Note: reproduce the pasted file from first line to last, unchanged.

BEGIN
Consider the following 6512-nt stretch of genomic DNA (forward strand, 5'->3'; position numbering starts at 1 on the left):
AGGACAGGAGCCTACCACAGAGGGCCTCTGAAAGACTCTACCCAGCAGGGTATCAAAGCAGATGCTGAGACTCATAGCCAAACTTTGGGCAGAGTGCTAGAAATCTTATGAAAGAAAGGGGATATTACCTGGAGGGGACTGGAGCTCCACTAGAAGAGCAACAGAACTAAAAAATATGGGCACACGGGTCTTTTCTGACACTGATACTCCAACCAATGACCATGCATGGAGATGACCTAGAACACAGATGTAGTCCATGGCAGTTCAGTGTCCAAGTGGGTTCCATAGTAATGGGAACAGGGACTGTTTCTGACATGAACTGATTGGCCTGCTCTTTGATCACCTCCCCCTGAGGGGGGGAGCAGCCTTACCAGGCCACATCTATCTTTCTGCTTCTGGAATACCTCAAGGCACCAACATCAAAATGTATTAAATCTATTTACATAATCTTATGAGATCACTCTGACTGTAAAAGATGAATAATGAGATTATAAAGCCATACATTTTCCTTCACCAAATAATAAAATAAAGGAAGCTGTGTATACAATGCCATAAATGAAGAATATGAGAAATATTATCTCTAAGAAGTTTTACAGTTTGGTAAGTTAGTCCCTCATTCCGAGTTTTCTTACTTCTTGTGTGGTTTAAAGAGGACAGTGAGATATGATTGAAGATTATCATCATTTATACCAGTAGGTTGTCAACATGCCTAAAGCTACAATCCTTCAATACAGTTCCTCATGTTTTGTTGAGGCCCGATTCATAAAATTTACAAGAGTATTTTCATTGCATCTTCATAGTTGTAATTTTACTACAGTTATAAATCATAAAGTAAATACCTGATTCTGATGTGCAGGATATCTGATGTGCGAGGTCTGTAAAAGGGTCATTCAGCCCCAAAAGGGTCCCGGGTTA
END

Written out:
Consider the following 6512-nt stretch of genomic DNA (forward strand, 5'->3'; position numbering starts at 1 on the left):
AGGACAGGAGCCTACCACAGAGGGCCTCTGAAAGACTCTACCCAGCAGGGTATCAAAGCAGATGCTGAGACTCATAGCCAAACTTTGGGCAGAGTGCTAGAAATCTTATGAAAGAAAGGGGATATTACCTGGAGGGGACTGGAGCTCCACTAGAAGAGCAACAGAACTAAAAAATATGGGCACACGGGTCTTTTCTGACACTGATACTCCAACCAATGACCATGCATGGAGATGACCTAGAACACAGATGTAGTCCATGGCAGTTCAGTGTCCAAGTGGGTTCCATAGTAATGGGAACAGGGACTGTTTCTGACATGAACTGATTGGCCTGCTCTTTGATCACCTCCCCCTGAGGGGGGGAGCAGCCTTACCAGGCCACATCTATCTTTCTGCTTCTGGAATACCTCAAGGCACCAACATCAAAATGTATTAAATCTATTTACATAATCTTATGAGATCACTCTGACTGTAAAAGATGAATAATGAGATTATAAAGCCATACATTTTCCTTCACCAAATAATAAAATAAAGGAAGCTGTGTATACAATGCCATAAATGAAGAATATGAGAAATATTATCTCTAAGAAGTTTTACAGTTTGGTAAGTTAGTCCCTCATTCCGAGTTTTCTTACTTCTTGTGTGGTTTAAAGAGGACAGTGAGATATGATTGAAGATTATCATCATTTATACCAGTAGGTTGTCAACATGCCTAAAGCTACAATCCTTCAATACAGTTCCTCATGTTTTGTTGAGGCCCGATTCATAAAATTTACAAGAGTATTTTCATTGCATCTTCATAGTTGTAATTTTACTACAGTTATAAATCATAAAGTAAATACCTGATTCTGATGTGCAGGATATCTGATGTGCGAGGTCTGTAAAAGGGTCATTCAGCCCCAAAAGGGTCCCGGGTTA